Browsing The Seed

The Coming of Christ

While many of us know how to prepare for Christmas during Advent, I think preparing for Christ’s Second Coming is not always as present to our minds, but this is no less important during these four weeks; in fact, the preparation we make for Christ’s Second Coming are in some way more imperative than the preparations we make for celebrating the memory of His coming at Christmas, because His Second Coming is still yet to occur.

“Advent is a time of preparation and reflection, hope and anticipation. The coming of the eternal Son of God is celebrated in the three ways we experience time: past, present, and future. He came for us in our flesh through the Incarnation; He comes to us in the Church through grace; He will come at the end of time to judge us, living or dead” (Ceremonies of the Liturgical Year, Msgr, Peter Elliot, 34).

Advent is a season in which we are called to reflect upon those elements of our faith that pertain to the end of time, what we traditionally call “The Last Things”: Death, Judgement, Heaven, Hell. This is why the readings and prayers from the First Sunday of Advent to December 17th do not focus so much on the event of the Nativity, but rather on the event of Christ’s Second Coming: we hear themes of expectation, judgment, and restoration; we behold God’s power and His sovereignty as His Son performs mighty works and teaches with authority, all scenes which prefigure His final coming in glory as Eternal King and Just Judge. The Church calls us during this time to consider our lives and their orientation, to turn from our sins and lift our souls, to rise above the things of this world, stand upon the heights, and watch vigilantly for the Lord, so we might joyfully behold Him when He comes.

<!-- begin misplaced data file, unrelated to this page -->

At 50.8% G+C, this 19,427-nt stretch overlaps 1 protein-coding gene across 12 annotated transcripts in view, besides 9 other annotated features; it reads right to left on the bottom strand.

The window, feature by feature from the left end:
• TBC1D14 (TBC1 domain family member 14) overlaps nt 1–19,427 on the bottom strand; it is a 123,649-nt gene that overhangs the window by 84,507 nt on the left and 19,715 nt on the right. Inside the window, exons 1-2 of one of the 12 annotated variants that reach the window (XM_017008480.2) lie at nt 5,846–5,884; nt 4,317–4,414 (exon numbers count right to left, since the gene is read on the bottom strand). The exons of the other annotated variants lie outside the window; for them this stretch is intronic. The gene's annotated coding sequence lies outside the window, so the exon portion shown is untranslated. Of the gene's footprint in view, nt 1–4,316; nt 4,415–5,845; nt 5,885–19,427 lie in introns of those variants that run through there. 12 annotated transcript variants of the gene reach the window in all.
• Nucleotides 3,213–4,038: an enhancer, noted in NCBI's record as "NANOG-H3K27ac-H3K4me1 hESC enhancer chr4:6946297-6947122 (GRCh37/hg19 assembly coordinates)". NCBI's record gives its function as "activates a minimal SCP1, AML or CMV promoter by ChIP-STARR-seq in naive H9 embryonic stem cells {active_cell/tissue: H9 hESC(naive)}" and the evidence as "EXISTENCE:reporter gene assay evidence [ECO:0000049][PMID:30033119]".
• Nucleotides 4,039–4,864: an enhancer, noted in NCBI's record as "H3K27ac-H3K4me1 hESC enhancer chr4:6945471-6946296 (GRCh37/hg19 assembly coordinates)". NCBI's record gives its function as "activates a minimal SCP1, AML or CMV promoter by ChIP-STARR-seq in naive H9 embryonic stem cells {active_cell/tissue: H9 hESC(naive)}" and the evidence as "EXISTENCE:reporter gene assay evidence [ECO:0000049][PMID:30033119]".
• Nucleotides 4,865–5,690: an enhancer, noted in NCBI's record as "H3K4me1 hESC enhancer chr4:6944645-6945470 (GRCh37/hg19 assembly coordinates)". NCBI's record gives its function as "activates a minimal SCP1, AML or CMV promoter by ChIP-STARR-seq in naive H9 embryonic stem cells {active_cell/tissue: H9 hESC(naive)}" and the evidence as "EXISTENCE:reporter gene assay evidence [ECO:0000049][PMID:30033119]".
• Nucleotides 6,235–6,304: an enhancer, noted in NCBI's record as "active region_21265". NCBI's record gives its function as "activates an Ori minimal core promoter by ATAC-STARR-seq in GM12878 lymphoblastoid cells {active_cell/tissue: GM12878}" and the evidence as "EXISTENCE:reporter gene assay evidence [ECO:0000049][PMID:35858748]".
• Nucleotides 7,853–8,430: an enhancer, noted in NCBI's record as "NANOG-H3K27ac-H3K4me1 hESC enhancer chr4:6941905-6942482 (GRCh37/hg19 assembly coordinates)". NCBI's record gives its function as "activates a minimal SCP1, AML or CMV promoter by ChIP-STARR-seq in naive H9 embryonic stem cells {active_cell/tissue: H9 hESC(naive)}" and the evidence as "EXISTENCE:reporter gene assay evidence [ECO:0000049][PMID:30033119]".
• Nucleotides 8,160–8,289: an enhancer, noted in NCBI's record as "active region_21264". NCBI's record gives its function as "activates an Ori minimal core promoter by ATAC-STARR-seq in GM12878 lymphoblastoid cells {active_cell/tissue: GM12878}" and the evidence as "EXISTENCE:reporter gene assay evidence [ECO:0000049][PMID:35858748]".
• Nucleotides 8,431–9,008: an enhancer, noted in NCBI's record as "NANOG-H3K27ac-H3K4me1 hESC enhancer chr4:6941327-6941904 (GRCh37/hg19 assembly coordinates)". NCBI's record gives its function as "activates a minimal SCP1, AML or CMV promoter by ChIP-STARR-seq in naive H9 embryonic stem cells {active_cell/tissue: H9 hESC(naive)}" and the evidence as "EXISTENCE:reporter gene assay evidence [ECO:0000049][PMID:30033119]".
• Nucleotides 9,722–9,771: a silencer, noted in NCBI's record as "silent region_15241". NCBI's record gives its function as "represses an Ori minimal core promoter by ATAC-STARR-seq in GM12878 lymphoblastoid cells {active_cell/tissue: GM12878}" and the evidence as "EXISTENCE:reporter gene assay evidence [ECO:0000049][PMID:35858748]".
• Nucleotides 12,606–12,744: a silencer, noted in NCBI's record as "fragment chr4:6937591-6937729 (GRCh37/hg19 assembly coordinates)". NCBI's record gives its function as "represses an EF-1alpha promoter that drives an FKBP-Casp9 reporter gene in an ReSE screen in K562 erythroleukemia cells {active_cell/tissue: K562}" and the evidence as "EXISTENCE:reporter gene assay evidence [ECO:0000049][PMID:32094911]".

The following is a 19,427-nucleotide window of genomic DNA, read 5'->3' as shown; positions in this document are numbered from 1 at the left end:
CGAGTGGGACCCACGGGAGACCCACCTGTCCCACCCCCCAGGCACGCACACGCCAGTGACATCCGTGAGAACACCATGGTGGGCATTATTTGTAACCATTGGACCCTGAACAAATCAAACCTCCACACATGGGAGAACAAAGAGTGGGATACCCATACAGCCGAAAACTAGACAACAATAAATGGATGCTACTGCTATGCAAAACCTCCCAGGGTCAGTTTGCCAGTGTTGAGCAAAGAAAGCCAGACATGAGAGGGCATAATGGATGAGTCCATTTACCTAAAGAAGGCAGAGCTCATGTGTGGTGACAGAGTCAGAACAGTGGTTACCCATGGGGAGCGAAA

In preparation for the Lord, making a good confession during this season is encouraged. Other means of fostering the true spirit of Advent are: daily prayer, reflecting on our relationship with the Lord and how well our hearts, minds, bodies, and souls are conformed to Him; meditating upon Scripture, and the daily Mass readings for Advent provide good selections for this; studying and learning from the examples of various Gospel figures who feature prominently during this season, such as Zechariah and Elizabeth, St. John the Baptist, St. Joseph, and of course the Blessed Virgin Mary; and one can never go wrong by spending time in front of our Lord in the Blessed Sacrament during Eucharistic Adoration, practicing now in this life the adoration and worship which will constitute our life in Heaven. If we would be ready for Him to come at the end of time – whether the end of all time or simply the end of my time – we must strive to be ready for Him to come into our lives already now, through prayer and remaining in His grace, drawing near to Him in the Eucharist as a foretaste of the Heaven for which we long. May God bless you in the week ahead, and may Mother Mary lead you more deeply into the Sacred and Merciful Heart of Jesus.

Fr. Hess

Why tell my sins to the priest? Isn't it between me and God?Advent & Christmas Schedule 2021

 

Fr. Hess

Why tell my sins to the priest? Isn't it between me and God?Advent & Christmas Schedule 2021